• The number of cloture votes in the Senate has doubled in the last decade, and has risen to triple the number of cloture votes called for 20 years ago.  The number of formal cloture motions has doubled since 2006.  The 111th Congress also surpassed the 139 motions filed in the 110th Congress.

The last two decades saw a marked increase in the use of two techniques by individual members to threaten Senate business.  “Holds” are requests filed with the Senator’s party leader to delay floor action.  “Blue slips” are more formal “holds” that are filed to indicate support or opposition to judicial nominees.  These threats are significant because the upper body’s schedule is set essentially by “unanimous consent” agreements between the Majority and Minority Leaders governing the conduct of its business.  While Rule XXII allows three-fifths in the chamber to agree to proceed to consideration and a vote on an obstructed measure, doing so is time-consuming.  A cloture petition must lie over for two calendar days before it is voted on; then, an additional 30 hours of debate and amending activity can occur before a final vote is taken on the bill or nomination.  The Senate simply lacks the time to attempt to invoke cloture on every obstructed bill or nomination.  “Holds” by single Senators have been used in specific instances in recent years to block 70 executive nominations and all judicial nominations, for a period of years.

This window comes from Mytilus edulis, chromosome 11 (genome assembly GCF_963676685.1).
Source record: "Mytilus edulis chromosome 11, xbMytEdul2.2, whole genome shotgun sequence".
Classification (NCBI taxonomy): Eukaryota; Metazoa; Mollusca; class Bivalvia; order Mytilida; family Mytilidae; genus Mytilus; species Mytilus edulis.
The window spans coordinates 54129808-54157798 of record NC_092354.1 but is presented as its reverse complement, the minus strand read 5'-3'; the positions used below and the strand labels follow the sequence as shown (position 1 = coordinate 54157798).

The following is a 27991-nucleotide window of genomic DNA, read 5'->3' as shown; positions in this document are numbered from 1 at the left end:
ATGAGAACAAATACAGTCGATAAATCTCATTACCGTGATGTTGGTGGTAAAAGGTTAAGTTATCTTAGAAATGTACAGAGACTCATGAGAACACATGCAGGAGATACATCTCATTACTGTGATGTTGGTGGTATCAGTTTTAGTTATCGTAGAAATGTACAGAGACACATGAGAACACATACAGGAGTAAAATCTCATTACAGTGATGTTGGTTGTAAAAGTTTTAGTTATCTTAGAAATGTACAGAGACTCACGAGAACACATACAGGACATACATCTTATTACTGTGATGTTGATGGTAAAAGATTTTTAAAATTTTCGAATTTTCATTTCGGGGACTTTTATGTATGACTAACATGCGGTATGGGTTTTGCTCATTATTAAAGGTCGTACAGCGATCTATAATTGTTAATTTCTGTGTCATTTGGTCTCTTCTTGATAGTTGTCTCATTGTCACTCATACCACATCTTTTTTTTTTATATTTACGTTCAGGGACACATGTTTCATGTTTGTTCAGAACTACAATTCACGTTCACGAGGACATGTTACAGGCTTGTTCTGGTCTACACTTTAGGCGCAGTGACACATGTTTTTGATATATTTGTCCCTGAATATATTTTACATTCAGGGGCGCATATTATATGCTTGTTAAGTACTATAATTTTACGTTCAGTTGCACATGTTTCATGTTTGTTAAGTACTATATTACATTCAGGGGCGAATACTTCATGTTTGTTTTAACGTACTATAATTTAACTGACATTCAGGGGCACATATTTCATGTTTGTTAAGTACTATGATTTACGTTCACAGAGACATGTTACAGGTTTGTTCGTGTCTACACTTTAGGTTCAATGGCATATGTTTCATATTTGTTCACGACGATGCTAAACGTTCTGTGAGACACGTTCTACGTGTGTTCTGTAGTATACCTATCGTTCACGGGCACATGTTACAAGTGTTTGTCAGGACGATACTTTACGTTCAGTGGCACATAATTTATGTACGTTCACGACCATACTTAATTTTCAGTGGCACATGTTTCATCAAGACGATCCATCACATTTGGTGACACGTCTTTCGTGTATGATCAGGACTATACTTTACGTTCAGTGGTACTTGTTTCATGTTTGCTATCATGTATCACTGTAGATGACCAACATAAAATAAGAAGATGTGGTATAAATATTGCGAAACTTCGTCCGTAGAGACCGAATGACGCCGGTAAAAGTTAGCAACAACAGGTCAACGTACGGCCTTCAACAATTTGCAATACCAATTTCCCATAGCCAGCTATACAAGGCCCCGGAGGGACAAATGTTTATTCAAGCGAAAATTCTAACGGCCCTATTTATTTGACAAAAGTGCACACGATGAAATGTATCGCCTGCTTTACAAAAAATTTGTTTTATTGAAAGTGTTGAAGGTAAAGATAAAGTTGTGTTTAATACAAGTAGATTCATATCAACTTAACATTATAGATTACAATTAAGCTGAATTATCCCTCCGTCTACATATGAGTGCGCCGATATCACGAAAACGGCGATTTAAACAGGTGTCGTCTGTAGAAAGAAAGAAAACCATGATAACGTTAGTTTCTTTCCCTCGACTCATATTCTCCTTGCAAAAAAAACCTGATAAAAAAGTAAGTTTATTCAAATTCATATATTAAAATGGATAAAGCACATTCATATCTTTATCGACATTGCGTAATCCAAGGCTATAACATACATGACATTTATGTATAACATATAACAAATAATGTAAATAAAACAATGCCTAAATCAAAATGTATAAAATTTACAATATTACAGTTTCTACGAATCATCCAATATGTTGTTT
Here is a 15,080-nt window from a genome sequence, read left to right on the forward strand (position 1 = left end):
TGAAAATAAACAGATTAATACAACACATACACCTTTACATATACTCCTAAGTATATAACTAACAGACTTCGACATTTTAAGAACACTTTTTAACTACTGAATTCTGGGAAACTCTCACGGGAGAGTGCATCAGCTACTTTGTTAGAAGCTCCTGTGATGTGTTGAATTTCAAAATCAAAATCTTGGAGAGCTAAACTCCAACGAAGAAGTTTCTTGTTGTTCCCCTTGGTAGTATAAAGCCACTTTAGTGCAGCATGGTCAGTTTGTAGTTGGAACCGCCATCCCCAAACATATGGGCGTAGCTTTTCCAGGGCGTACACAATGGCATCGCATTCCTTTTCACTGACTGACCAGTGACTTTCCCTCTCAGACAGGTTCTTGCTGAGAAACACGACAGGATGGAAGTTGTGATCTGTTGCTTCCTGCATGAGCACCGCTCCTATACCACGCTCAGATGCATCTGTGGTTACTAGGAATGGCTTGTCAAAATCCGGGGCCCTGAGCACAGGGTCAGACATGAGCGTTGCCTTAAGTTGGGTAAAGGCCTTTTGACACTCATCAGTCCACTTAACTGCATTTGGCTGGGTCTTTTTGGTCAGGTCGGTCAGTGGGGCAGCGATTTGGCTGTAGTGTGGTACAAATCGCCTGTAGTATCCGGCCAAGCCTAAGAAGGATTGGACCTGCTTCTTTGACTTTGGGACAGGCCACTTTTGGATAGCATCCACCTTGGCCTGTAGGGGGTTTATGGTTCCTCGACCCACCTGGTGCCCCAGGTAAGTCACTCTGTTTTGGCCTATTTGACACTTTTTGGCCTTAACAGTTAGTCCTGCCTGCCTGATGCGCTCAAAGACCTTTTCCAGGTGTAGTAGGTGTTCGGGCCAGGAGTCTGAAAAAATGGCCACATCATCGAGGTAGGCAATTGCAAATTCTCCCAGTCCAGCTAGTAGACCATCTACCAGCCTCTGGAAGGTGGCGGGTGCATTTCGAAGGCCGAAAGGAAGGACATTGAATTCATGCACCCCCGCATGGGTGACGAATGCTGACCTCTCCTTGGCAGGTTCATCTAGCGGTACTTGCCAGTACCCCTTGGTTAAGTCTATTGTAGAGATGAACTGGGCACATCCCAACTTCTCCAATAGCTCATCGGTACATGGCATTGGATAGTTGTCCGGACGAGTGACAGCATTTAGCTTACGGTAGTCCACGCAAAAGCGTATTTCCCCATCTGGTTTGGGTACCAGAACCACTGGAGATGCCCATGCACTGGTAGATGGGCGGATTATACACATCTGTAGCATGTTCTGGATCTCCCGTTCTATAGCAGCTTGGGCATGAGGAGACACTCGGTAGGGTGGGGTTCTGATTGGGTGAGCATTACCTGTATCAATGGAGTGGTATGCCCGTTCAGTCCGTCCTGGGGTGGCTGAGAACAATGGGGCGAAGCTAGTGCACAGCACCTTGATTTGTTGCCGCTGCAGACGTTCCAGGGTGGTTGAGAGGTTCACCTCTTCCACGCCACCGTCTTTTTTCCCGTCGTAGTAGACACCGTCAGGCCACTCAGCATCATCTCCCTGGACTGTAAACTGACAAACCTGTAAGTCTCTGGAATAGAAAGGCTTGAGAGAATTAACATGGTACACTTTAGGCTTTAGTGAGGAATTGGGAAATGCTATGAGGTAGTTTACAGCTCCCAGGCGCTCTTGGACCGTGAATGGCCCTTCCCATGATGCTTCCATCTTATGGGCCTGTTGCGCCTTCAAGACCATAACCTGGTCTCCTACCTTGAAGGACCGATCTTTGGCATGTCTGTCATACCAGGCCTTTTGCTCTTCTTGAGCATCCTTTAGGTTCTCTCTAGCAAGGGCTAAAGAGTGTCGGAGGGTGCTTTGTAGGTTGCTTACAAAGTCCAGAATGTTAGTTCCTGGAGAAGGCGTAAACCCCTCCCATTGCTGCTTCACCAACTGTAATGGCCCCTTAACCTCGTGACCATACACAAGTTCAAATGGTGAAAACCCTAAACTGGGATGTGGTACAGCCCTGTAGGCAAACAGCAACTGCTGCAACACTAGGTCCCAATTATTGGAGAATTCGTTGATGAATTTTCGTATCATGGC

In short, obstructing Senate business has become more rule than exception—prompting one scholar to declare that “the Senate has ceased to be a functioning organization.”  The result?  The Congress as a whole is less inclined and less able to do the most basic work of governing.

What can we do about it?  The first and most obvious answer: the Senate can amend its own rules, from lowering the threshold of votes needed for cloture, up to correcting Aaron Burr’s mistake.